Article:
Name: De’Angelo “Whop” Philyor
Position: Wide Receiver
Measurements: 5’11” 185 pounds
Mister Elias De’Angelo “Whop” Philyor was just a two-star recruit from H.B. Plant high school in Tampa, Florida. Outside of Indiana, some of the schools looking at him included Cincinnati, Louisville, and Virginia Tech. However, it took just one visit on January 13th, 2017, before he committed to join the Hoosiers five days later. After being somewhat of an afterthought through his first two seasons, Philyor took the hunger for Whoppers that had earned him a nickname as a child and put it to work on the football field.
He emerged in 2019, putting up a 1,000-yard season and establishing himself in the Hoosier offense. Philyor was working on silencing the doubters that left him outside the top 300 of the 2017 recruiting class. Some of the notable names from that recruiting class were Jerry Jeudy, CeeDee Lamb, and Tee Higgins. All three wideouts were selected within the first 33 picks of the 2020 NFL draft. Philyor could have entered the draft off of that junior tape, but he elected to come back to show that he had more to give.
Alongside teammate Ty Fryfogle, Philyor was a key piece to an Indiana team ranked in the top 10 for five weeks in the AP poll, the first time they had been ranked in the top 10 since the 1969 season. Philyor wasn’t the big-play threat for this offense, but he was the bail-out option for his quarterbacks. He showed that he could be the type of player you manufacture touches for at the next level, and every team is looking for a guy like that.
Philyor wasn’t on the yardage pace in 2020 that he was in 2019, but he was on pace to pass his receptions total with a 12-game pace of 81 catches. While Fryfogle is the big-play receiver, Philyor focused more on underneath routes. He averaged 10.2 yards in his freshman and sophomore seasons. His junior season saw a significant bump up to 14.3 yards per catch. Some will likely look at his junior season as an outlier, but that doesn’t tell the full story.
The Hoosier defense frequently generated short fields by creating 1.2 more turnovers per game in 2020 than they did in 2019. Philyor and the offense weren’t forced to make as many long trips down the field. Instead, Philyor was tasked with snagging underneath passes and turning them into key gains to get them down the field. When you turn on the tape, which we will shortly, you’ll see multiple instances of Philyor turning nothing into something.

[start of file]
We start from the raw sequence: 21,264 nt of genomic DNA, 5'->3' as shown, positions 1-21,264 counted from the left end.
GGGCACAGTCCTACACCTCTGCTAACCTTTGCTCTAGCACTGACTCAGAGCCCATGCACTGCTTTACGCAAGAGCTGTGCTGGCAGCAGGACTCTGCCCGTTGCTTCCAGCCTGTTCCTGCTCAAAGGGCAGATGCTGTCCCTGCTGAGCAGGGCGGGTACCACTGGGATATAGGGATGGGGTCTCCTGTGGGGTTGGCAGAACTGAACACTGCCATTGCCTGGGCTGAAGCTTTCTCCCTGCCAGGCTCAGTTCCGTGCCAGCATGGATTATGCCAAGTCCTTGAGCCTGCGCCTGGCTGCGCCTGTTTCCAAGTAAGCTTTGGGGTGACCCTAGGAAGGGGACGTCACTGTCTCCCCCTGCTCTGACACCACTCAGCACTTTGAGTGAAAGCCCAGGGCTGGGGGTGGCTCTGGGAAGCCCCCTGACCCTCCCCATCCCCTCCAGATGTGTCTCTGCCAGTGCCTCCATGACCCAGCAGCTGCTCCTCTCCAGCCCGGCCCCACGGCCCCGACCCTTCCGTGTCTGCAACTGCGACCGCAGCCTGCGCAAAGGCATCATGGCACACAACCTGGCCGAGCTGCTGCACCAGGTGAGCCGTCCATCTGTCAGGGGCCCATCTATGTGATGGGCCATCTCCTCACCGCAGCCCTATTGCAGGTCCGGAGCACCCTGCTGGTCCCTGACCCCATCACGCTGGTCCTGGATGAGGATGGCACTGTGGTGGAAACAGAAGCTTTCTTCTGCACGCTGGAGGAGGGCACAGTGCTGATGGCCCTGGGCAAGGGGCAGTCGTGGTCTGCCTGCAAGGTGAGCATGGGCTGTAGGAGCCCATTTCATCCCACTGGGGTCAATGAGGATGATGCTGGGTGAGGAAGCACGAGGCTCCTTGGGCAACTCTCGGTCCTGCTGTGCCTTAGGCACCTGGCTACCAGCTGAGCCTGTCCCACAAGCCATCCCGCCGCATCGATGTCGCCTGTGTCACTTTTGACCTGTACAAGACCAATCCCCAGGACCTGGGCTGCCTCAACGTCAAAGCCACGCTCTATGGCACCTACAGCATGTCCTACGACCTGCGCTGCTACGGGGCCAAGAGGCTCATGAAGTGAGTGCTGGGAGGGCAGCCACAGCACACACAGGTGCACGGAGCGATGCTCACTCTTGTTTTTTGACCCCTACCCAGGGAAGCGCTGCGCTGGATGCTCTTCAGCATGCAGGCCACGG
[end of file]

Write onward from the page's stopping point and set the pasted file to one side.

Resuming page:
At 5’11,” Philyor isn’t going to be the guy that generates touchdowns on jump balls in the red zone. He’s going to be knocked for in the pre-draft process with just 12 total touchdowns in his four-year career. That’s not to say he can’t find ways to score, but while some guys such as Tylan Wallace of Oklahoma State excel in jump-ball situations, Philyor is not one of those players.
Philyor isn’t a huge jump-ball guy, and he’s not going to win with size down in the red zone. However, he does know how to use his athleticism and smooth movement to get separation to make a play. He sells the out towards the boundary, which forces the corner to commit. Once that happens, he breaks towards the end zone for the score, and the catch is reminiscent of Willie Mays in center field. When you don’t win with size, you have to have this skill in your arsenal.
Whop isn’t a huge downfield guy, but he can generate yardage after the catch when given the opportunity. He catches this ball that should be a gain of about eight or nine yards. Instead, he breaks a tackle and utilizes his downfield blockers to triple it into a 26-yard gain. Philyor demonstrates the ability to fit into a scheme that allows him to make plays with the ball in his hands.
This is going to be Philyor’s main selling point to NFL teams running modern-style offenses. He’s comfortable as the target on wide receiver screens. He definitely knows what to do once he has the ball in his hands. On this play, he’s got a fair way to go before the first down. Once he catches the ball, he waits for his blocks to get set up, and he bursts ahead for those tough yards at the end of the play.
Philyor is likely going to get drafted on Day 3, and it will be interesting to see where he ends up. He’ll struggle more if a team elects to line him up in a traditional X role outside as he excels more in a typical Y role out of the slot. A team such as the Green Bay Packers hasn’t had a traditional slot player since Randall Cobb’s departure. They could use him in their offense despite the fact he doesn’t fit their typical size molds. He will likely be drafted somewhere in rounds four through six when teams go to work to try and fill out the depth of their receiver room. For fantasy, you’ll likely be looking at grabbing him as a UDFA at the end of your rookie drafts.
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